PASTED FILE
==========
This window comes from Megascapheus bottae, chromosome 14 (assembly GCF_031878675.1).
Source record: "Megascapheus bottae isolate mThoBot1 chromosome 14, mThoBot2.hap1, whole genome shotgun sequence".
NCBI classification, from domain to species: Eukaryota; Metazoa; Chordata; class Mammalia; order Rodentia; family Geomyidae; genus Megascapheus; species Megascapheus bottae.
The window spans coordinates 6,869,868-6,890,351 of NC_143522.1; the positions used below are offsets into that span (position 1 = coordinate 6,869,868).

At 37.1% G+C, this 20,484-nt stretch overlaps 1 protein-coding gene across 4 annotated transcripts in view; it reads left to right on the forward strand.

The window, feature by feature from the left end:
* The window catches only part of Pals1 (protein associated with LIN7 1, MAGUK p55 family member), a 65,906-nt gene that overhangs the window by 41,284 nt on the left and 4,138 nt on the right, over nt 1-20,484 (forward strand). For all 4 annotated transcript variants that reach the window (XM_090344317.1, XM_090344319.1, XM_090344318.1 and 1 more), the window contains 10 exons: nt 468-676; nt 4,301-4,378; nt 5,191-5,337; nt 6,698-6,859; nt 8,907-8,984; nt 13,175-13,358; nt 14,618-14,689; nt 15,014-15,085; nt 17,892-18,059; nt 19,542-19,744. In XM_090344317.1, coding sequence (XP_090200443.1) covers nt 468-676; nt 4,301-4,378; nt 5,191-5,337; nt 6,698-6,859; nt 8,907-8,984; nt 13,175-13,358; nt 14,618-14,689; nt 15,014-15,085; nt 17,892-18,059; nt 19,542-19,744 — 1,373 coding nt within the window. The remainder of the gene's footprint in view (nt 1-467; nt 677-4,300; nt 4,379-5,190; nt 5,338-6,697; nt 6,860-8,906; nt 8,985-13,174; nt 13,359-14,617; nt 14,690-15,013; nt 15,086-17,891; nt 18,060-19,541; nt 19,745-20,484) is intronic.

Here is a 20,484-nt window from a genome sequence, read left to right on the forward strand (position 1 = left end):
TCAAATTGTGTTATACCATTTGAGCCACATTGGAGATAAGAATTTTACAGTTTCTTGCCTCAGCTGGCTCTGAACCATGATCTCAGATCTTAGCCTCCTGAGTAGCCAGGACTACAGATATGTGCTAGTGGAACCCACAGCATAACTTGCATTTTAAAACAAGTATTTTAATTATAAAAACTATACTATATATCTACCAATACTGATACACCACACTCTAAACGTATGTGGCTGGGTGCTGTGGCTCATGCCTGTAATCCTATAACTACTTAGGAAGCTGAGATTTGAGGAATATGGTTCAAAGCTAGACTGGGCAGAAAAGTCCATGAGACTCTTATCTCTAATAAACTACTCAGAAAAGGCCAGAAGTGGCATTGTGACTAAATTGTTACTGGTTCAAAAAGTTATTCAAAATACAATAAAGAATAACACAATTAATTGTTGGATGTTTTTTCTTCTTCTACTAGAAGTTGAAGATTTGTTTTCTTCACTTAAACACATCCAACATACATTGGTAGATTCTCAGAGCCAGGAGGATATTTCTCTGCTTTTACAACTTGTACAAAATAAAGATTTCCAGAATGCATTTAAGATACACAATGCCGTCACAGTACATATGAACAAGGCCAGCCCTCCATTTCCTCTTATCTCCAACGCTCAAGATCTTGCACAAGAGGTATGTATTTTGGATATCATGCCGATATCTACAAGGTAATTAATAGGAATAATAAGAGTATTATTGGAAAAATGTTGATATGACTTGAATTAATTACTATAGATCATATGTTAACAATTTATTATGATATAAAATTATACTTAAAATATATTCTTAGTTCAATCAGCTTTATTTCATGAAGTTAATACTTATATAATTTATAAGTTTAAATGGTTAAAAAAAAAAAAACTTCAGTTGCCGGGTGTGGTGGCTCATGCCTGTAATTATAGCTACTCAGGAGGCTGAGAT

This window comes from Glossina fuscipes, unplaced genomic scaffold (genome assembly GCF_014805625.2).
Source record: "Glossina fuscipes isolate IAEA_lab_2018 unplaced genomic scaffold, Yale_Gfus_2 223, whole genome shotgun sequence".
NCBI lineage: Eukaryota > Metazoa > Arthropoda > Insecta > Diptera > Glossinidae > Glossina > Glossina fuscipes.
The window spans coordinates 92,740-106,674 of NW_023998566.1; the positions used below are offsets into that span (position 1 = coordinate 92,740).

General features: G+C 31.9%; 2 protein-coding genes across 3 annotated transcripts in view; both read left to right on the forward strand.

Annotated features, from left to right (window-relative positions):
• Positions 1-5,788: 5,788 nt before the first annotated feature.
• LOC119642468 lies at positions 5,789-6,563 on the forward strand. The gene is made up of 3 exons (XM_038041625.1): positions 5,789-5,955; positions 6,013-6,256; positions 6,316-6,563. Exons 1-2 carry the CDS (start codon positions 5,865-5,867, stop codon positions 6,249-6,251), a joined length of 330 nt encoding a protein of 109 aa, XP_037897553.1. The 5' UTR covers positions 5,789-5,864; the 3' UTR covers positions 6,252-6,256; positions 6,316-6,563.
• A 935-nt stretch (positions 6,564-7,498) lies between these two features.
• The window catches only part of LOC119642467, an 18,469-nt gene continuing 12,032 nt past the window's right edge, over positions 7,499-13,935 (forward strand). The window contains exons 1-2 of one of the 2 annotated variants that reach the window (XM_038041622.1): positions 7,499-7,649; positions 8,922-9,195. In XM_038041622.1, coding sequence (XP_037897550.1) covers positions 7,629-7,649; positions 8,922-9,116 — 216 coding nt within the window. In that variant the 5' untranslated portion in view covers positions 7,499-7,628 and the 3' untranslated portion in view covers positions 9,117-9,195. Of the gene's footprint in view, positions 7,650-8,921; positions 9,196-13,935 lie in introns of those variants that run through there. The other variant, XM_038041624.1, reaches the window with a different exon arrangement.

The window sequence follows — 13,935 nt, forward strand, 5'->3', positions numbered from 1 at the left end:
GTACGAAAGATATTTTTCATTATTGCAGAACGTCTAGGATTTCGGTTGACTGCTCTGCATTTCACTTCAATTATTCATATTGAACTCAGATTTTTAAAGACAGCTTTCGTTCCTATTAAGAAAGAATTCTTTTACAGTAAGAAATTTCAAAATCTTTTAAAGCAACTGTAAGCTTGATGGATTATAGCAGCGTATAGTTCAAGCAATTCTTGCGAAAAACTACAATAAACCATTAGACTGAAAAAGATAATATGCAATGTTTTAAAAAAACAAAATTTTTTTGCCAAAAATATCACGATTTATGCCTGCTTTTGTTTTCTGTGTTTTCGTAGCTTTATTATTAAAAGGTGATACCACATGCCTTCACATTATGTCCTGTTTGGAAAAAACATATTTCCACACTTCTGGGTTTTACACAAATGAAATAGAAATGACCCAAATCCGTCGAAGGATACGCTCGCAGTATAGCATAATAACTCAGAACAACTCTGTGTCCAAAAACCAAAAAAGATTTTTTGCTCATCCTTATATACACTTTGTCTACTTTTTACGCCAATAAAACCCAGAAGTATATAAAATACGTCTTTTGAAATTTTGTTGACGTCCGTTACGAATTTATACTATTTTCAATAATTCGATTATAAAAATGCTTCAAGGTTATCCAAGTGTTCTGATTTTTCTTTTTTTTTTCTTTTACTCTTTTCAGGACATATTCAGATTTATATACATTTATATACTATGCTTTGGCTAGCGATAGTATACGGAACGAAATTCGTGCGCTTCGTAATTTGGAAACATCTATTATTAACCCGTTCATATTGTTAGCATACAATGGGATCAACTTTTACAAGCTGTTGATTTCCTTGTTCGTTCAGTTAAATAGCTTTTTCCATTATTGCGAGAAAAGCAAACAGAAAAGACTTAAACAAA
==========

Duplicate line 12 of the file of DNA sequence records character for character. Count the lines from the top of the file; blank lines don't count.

NCBI lineage: Eukaryota > Metazoa > Arthropoda > Insecta > Diptera > Glossinidae > Glossina > Glossina fuscipes.